Recent Updates

  • UK: Banking Sector Regulatory Capital (Q3)
  • Iceland: HICP (Nov)
  • Sweden: Outstanding Securities (Nov)
  • Norway: Government Debt (Q3), Interest Rates on Loans (Oct)
  • Pakistan: IP (Oct)
  • Hong Kong: Employment & Job Vacancies by Industry (Q3)
  • Hungary: Retail Sales (Oct)
  • Japan: Output Gap & Potential GDP Revisions (Q3)
  • Korea: Home Sales (Nov)
  • more updates...

Economy in Brief

U.S. Consumer Credit Outstanding Is Off Again
by Tom Moeller August 06, 2010

Consumers still are shying away from carrying credit balances. At least they're looking to lower the balances they have. Consumer credit outstanding fell $1.3B during June after a $5.3B May decline that was smaller than reported initially. The latest was the fifth consecutive monthly decline and, coupled with larger drops late last year, the 3.5% y/y decline remained near a record.

Again, leading the decline was a $4.5B drop in revolving credit outstanding. Consumers still seem to be just cutting up their credit cards. The 9.4% y/y decline in credit outstanding was near the record for a series that never went negative before last year. Pools of securitized assets remained down and were near a fifth of their peak while finance company lending again held roughly constant (+32.4% y/y). Commercial bank lending fell for the third straight month after a surge during March. Loans from credit unions were roughly stable (+4.2% y/y) as was lending by savings institutions (+16.5 y/y).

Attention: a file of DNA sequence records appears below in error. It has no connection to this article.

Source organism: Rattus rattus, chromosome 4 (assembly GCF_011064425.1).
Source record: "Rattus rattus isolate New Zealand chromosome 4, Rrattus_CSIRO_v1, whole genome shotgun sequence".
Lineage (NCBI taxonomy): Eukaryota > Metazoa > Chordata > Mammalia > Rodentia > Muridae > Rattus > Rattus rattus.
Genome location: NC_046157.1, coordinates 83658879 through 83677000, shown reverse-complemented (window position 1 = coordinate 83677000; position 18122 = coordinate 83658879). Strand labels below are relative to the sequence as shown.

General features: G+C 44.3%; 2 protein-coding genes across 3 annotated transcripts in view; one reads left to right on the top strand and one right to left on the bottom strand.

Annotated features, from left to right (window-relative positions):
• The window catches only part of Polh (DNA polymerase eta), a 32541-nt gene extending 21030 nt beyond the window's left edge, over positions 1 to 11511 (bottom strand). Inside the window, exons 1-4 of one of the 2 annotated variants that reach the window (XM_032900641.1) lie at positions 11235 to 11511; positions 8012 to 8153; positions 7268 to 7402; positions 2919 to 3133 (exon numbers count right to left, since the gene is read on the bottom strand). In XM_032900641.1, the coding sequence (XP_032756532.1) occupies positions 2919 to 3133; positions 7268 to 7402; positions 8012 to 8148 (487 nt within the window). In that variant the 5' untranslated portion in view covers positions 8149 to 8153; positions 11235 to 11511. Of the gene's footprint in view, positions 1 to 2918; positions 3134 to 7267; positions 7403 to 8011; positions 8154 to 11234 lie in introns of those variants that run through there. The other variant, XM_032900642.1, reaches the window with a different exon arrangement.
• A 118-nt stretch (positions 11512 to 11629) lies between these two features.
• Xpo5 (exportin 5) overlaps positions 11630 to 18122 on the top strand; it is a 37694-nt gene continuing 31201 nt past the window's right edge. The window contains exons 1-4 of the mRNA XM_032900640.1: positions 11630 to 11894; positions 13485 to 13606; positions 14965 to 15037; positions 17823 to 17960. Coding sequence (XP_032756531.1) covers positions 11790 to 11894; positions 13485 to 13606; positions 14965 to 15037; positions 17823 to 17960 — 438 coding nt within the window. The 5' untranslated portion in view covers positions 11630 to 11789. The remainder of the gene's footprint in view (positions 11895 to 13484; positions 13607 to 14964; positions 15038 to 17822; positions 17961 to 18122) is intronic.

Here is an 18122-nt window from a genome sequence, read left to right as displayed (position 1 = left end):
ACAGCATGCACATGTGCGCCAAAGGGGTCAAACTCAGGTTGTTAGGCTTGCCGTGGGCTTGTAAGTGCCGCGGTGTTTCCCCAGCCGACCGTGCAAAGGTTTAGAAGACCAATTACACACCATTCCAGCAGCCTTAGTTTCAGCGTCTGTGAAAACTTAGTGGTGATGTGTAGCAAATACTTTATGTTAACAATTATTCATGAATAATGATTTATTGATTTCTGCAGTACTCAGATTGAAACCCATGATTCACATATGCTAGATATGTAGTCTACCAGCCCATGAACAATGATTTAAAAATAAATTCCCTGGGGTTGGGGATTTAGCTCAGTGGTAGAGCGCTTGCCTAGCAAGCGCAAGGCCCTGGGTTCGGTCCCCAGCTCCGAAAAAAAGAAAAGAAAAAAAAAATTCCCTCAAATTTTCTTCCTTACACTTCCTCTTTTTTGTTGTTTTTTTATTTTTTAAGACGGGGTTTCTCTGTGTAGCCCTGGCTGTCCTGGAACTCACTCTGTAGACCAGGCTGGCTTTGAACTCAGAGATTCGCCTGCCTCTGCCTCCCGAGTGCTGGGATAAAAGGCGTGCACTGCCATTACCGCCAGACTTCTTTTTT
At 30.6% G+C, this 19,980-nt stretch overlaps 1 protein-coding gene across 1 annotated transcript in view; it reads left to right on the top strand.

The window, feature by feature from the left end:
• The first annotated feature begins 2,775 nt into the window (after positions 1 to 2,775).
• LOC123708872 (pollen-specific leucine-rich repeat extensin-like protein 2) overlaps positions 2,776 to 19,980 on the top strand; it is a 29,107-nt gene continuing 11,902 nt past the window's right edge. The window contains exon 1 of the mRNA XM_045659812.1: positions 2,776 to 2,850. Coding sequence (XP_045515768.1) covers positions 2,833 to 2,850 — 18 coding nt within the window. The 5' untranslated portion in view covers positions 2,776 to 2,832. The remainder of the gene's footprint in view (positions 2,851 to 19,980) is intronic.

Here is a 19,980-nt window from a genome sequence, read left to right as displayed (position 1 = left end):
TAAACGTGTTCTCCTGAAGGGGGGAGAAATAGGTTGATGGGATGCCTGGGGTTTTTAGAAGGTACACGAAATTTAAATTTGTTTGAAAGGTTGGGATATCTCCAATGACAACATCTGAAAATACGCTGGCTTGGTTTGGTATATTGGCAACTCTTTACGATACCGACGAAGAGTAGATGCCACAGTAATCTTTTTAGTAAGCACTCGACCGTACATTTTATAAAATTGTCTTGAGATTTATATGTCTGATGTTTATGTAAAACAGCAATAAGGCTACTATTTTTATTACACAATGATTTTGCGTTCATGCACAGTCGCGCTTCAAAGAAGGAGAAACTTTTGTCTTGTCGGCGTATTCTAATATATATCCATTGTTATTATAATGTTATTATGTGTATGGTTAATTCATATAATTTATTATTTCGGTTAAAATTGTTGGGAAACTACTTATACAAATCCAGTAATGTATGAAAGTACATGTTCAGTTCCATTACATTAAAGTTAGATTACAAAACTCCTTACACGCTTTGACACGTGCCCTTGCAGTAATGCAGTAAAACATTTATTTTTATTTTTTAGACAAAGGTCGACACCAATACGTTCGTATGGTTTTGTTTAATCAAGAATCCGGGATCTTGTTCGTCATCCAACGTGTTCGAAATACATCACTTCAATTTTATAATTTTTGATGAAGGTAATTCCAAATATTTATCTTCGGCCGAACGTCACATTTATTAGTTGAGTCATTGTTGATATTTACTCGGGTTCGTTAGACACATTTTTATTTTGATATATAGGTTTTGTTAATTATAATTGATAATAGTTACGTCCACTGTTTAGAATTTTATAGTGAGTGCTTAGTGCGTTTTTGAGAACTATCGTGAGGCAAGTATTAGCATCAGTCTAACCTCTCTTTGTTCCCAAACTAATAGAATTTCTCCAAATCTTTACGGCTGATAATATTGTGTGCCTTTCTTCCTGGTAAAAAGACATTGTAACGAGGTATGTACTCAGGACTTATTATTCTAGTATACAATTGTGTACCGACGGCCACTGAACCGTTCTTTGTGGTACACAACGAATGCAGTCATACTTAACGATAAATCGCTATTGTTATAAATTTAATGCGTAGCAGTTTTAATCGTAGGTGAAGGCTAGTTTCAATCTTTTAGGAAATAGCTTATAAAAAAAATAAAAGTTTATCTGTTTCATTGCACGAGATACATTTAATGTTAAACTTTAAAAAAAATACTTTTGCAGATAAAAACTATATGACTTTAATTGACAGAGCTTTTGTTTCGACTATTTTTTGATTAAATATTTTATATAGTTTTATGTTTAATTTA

Usage of non-revolving credit (autos & other consumer durables), which accounts for nearly two-thirds of the total, rose for the second straight month. The $3.2B monthly increase was the fourth this year and lessened the y/y decline to 0.1% after a 1.3% drop last year. The monthly gain was led by a $5.5B increase in loans from the Federal Government, up by nearly two-thirds y/y. Finance company lending slipped $0.1B (-2.9% y/y) and credit union lending fell $1.0B (-3.9% y/y). Commercial bank lending slipped $0.1B (+6.5% y/y). 

During the last ten years, there has been a 60% correlation between the y/y change in credit outstanding and the change in personal consumption expenditures.  Moreover, these figures are the major input to the Fed's quarterly Flow of Funds accounts for the household sector.

Credit data are available in Haver's USECON database. The Flow of Funds data are in Haver's FFUNDS database

Consumer Credit Outstanding
(m/m Chg, SAAR)
June May April Y/Y 2009 2008 2007
Total $-1.3B $-5.3B $-14.2B -3.5% -4.4% 1.5% 5.7%
   Revolving -4.5 -7.1 -8.4 -9.4 -9.6 1.6 8.1
   Non-revolving 3.2 1.8 -5.8 -0.1 -1.3 1.5 4.4
large image